Posts Tagged ‘orchids’

Nature Ramble

When one thinks of orchids, usually one thinks of exotic climes, damp rainforests and the like.

One does not usually associate England with orchids.

Orchids hidden in a chalk pit

Barton Hills, Bedfordshire: In the thyme-scented bowl of an old chalk pit, we were overwhelmed by abundance

A twayblade orchid: ‘The flower holds an exquisite detail.’ Photograph: Sarah Niemann

A great green tide had advanced partway up these Chiltern Hills, low trees and bushes stealing up from the valley floor to claim the downland slopes as their own. Along the upper boundary of this creeping copse was a strandline of fresh hawthorn sprigs. Leafless, gnarled, sun-bleached stumps looking like planted driftwood were evidence of battles fought every winter to stem the tide and hold back natural succession.

On an early summer’s day, the war looked well worth fighting. Though the hills appeared green from far away, close to, the grass was full of colour. There were yellow rosettes of rock rose pressed down on the turf, sun-bright beds of horseshoe vetch and purple patches of milkwort. There were many ghosts of flowers, too – the frilly seed clocks of pasque flowers, a plant that dares to combine yellow and purple in a single bloom.

In a gully sheltered from the wind, inconsequential flickering shapes could be pinned down during brief rests with binoculars. A brown argus butterfly showed a fringe of startled orange spots. A dingy skipper revealed itself as anything but, wings fizzing with tawny streaks and flashes a whiter shade of grey.

In the thyme-scented bowl of an old chalk pit we were overwhelmed by abundance. Here were orchids showing their flowering spikes in a spectrum that ranged from white through pink to mauve. We stopped for a break, sitting carefully to make sure we crushed nothing, and then realised there were other orchids around our ankles, under our bent knees, between our stretched fingers. The invisible orchids were twayblades, named for the pair of broad oval leaves (the twayblades) at their base. These dowdy plants lack the colourful showiness of their cousins, for they only bloom green, but the flower holds an exquisite detail. I looked down to see each floret in the shape of a cherubic angel raising its tiny wings to heaven.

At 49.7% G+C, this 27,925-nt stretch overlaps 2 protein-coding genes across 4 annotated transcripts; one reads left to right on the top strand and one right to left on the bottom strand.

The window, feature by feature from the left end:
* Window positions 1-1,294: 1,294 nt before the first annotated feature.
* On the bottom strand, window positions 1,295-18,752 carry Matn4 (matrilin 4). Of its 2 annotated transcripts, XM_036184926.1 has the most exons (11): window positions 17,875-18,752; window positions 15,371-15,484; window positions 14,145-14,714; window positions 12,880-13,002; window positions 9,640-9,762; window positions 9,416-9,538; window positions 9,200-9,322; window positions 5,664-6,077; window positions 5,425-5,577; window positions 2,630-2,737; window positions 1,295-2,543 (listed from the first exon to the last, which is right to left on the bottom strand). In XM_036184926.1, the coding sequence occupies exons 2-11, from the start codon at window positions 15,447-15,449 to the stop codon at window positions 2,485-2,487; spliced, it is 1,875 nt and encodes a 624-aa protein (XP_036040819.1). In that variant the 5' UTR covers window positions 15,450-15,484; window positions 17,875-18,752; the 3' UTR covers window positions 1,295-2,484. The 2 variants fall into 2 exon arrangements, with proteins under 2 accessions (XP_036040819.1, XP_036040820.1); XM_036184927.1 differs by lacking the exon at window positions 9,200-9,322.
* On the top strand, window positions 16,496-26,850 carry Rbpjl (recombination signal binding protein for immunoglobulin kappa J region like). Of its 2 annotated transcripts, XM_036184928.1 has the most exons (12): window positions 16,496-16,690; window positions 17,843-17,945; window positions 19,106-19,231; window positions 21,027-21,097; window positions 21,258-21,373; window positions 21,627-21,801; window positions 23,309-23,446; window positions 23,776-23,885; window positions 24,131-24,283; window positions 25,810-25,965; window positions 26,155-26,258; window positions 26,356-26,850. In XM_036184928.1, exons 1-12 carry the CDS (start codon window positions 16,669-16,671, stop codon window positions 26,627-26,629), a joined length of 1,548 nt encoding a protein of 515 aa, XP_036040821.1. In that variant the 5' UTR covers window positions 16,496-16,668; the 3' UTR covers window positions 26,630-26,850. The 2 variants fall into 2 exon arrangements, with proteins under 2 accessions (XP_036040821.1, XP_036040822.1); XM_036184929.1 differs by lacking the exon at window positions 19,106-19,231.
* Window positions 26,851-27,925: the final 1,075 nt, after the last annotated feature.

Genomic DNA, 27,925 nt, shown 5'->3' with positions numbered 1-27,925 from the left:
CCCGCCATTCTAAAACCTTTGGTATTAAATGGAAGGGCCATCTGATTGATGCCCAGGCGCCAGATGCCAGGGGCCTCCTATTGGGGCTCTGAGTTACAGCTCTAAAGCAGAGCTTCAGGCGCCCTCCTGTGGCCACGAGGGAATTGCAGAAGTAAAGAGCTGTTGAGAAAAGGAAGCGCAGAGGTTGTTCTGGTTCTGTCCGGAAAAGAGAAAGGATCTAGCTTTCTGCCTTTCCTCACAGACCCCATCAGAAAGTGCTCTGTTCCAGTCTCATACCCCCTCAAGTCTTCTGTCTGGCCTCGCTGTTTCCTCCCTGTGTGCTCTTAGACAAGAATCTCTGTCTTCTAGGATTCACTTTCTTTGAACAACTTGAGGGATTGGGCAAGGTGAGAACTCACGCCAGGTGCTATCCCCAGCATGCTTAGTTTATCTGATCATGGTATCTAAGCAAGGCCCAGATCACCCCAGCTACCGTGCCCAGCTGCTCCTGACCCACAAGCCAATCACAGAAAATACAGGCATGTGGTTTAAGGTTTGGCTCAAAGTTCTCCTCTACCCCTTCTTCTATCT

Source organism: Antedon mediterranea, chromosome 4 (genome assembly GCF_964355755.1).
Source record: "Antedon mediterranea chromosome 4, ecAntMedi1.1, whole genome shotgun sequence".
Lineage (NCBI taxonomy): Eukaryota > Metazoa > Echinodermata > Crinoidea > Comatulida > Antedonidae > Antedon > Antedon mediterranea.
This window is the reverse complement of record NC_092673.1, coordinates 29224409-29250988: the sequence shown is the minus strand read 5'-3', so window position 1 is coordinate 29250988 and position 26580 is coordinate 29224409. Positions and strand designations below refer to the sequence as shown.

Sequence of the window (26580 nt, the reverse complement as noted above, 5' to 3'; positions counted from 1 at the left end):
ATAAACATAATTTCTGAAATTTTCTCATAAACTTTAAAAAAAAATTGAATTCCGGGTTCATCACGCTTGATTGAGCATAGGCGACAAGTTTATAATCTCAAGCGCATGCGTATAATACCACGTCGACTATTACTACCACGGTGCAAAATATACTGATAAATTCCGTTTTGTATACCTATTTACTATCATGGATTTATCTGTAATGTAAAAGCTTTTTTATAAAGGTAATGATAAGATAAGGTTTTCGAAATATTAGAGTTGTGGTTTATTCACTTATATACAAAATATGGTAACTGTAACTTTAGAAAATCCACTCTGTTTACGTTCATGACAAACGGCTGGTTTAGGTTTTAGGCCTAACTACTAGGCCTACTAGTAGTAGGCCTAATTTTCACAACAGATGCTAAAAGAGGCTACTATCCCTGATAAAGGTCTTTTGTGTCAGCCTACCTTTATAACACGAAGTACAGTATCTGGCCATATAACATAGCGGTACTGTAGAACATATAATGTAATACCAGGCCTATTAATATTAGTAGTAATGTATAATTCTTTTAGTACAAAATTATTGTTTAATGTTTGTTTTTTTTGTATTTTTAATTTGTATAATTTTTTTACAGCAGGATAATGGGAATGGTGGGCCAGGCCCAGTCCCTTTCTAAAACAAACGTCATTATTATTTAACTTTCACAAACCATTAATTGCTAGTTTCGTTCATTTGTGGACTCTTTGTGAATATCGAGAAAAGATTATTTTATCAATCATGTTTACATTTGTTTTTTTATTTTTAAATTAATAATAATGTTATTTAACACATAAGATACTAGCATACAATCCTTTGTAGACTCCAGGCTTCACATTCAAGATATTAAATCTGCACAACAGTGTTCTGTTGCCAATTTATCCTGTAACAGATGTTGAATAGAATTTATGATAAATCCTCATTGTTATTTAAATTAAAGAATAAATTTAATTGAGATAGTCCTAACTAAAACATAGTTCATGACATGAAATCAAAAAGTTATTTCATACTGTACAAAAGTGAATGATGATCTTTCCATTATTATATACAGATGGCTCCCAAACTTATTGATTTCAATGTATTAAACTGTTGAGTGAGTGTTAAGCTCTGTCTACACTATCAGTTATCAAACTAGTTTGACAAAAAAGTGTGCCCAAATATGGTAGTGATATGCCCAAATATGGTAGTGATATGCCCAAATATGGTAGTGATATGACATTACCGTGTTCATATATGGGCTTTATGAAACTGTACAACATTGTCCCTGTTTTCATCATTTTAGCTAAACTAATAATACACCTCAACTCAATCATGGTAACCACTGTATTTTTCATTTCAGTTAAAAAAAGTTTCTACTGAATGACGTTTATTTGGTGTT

Source: The Guardian

Here’s another view:


The Common Twayblade Neottia ovata

An individual flower

An individual flower

Here today, Maybe gone tomorrow

The irony of discovery and progress.

Dutch botanists have made a remarkable discovery. The discovery was made possible by the logging industry on the island of New Britain near Papua New Guinea; the irony is that the very industry that created the opportunity for the discovery, may well be the author of its demise:

Botanists discover ‘remarkable’ night-flowering orchid

The Bulbophyllum nocturnum is the first orchid species, out of about 25,000, to only flower at night

A night-flowering orchid, the first of its kind known to science, has been described by a team of botanists.

Experts say the “remarkable” species is the only orchid known to consistently flower at night, but why it has adopted this behaviour remains a mystery.

The plant was discovered by a Dutch researcher during an expedition to New Britain, an island near Papua New Guinea.

The findings appear in the Botanical Journal of the Linnean Society.

“It was so unexpected because there are so many species of orchids and not one was known [to flower] at night only,” said co-author Andre Schuiteman, senior researcher and an orchid expert at the Royal Botanic Gardens, Kew.

“It was quite remarkable to find one, after so many years of orchid research, that is night-flowering,” he told BBC News.

Papua New Guinea

The specimen was discovered by co-author Ed de Vogel during a field trip in a region of lowland rainforest on the South-East Asian island.

One-night stand

Its unique flowering behaviour only came to light after the specimen was taken back to the Netherlands.

Dr de Vogel took the plant home in an attempt to understand why its buds appeared to wither when they reached a size that would normally produce 2cm flowers.

To his surprise, he observed the flowers open a few hours after dusk and remain open until a few hours after sunrise.

The flowers opened for one night only, explaining why the buds appeared to be preparing to open one day, yet be withered the next day.

The specimen has been identified as belonging to the Bulbophyllum genus, which – with about 2,000 species – is the largest group in the orchid family.

While there are a number of orchids that do attract night-time pollinators, B. nocturnum is the first known species that exclusively flowers at night.

Double-edged sword’

Mr Schuiteman said the exact reason why B. nocturnum only flowered at night would remain a mystery until further field studies had been completed.

New Britain is the largest island in the Bismarck Archipelago (named after Otto von Bismarck) of Papua New Guinea

However, time may be against them as the location in western New Britain where the original specimen was found lay within a logging area.

“It was previously inaccessible but now the area has been opened by logging,” Mr Schuiteman said, adding that was an area that needed to be explored because there were probably many more species waiting to be described.

He said the logging activity was a double-edged sword because Papua New Guinea’s government had granted logging licences in the area meant that it created roads that had allowed the plant hunters to carry out their exploration, yet it was an activity that could threaten the long-term survival of the species.

Source: BBC News Read more

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